Now that you have determined which nursing degree to pursue, as well as if to attend your classes on campus or on the internet, you can use the following guidelines to start narrowing down your choices. As you no doubt realize, there are many nursing schools and colleges throughout South Dakota and the United States. So it is essential to reduce the number of schools to choose from to ensure that you will have a workable list. As we already pointed out, the site of the school as well as the cost of tuition are undoubtedly going to be the initial two factors that you will look at. But as we also emphasized, they should not be your only qualifiers. So prior to making your ultimate choice, use the following questions to evaluate how your pick measures up to the other schools.

Accreditation. It’s a good idea to make sure that the degree or certificate program as well as the school is accredited by a U.S. Department of Education acknowledged accrediting agency. Aside from helping verify that you obtain a premium education, it may assist in acquiring financial aid or student loans, which are often not provided for non-accredited schools in South Dakota.

Licensing Preparation. Licensing requirements for registered nurses are different from state to state. In all states, a passing score is needed on the National Council Licensure Examination (NCLEX-RN) together with graduation from an accredited school. Some states require a specified number of clinical hours be completed, as well as the passing of additional tests. It’s essential that the school you are enrolled in not only provides an outstanding education, but also readies you to meet the minimum licensing standards for South Dakota or the state where you will be practicing.

Reputation. Look at internet rating services to see what the assessments are for each of the schools you are considering. Ask the accrediting organizations for their reviews as well. In addition, check with the South Dakota school licensing authority to determine if there are any complaints or compliance issues. Finally, you can call some regional healthcare organizations you’re interested in working for after graduation and ask what their judgements are of the schools as well.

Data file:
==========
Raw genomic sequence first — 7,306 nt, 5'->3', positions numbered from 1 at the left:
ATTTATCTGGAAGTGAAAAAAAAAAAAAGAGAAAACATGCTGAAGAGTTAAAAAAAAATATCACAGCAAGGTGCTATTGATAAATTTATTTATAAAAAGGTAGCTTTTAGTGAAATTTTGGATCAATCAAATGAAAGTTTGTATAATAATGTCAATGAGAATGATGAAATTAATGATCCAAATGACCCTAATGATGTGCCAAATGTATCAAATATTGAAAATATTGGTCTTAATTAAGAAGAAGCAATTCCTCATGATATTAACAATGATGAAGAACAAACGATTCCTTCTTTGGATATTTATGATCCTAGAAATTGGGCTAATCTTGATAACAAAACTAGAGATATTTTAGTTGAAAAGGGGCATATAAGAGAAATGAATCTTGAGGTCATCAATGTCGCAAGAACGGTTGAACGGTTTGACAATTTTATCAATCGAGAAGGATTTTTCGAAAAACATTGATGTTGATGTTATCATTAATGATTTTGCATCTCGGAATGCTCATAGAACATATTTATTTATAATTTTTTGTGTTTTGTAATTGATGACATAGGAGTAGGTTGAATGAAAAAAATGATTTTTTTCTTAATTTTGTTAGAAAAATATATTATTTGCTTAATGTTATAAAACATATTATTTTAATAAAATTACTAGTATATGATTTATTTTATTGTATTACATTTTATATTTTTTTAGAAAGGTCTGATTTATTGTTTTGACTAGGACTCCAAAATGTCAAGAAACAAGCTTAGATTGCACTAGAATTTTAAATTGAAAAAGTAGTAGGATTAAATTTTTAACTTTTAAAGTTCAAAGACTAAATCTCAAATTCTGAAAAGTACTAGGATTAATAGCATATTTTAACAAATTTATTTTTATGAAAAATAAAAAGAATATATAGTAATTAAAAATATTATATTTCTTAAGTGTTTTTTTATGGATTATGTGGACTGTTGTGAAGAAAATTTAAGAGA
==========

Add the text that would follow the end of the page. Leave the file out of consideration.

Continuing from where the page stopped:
Graduation and Job Placement Rates. Find out from the RN colleges you are considering what their graduation rates are as well as how long on average it takes students to finish their programs. A low graduation rate may be an indication that students were unhappy with the program and dropped out. It’s also imperative that the schools have high job placement rates. A high rate will not only substantiate that the school has a good reputation within the South Dakota medical community, but that it also has the network of relationships to help students attain a position.

Internship Programs. The most ideal way to get experience as a registered nurse is to work in a clinical environment. Essentially all South Dakota nursing degree programs require a specific number of clinical hours be completed. A number of states have minimum clinical hour mandates for licensing also. Check if the schools have a working relationship with regional hospitals, clinics or labs and assist with the positioning of students in internships.

Pick the Right RN College in South Dakota

Picking the ideal registered nursing degree program is potentially the most crucial phase to beginning a new career in the healthcare industry. There are a number of aspects that you need to think about when picking a nursing school. These variables will be prioritized differently depending on your current career objectives, obligations, and economic status. As we have stressed within this article, it is critical that you choose an RN school and a degree program that are each accredited and have exceptional reputations within the health care community. By utilizing our list of qualifying questions, you will be able to create a shortlist of schools to pick from so that you can make your final selection. And with the right degree and training, combined with your hard work and drive to succeed, you can become a practicing RN in South Dakota.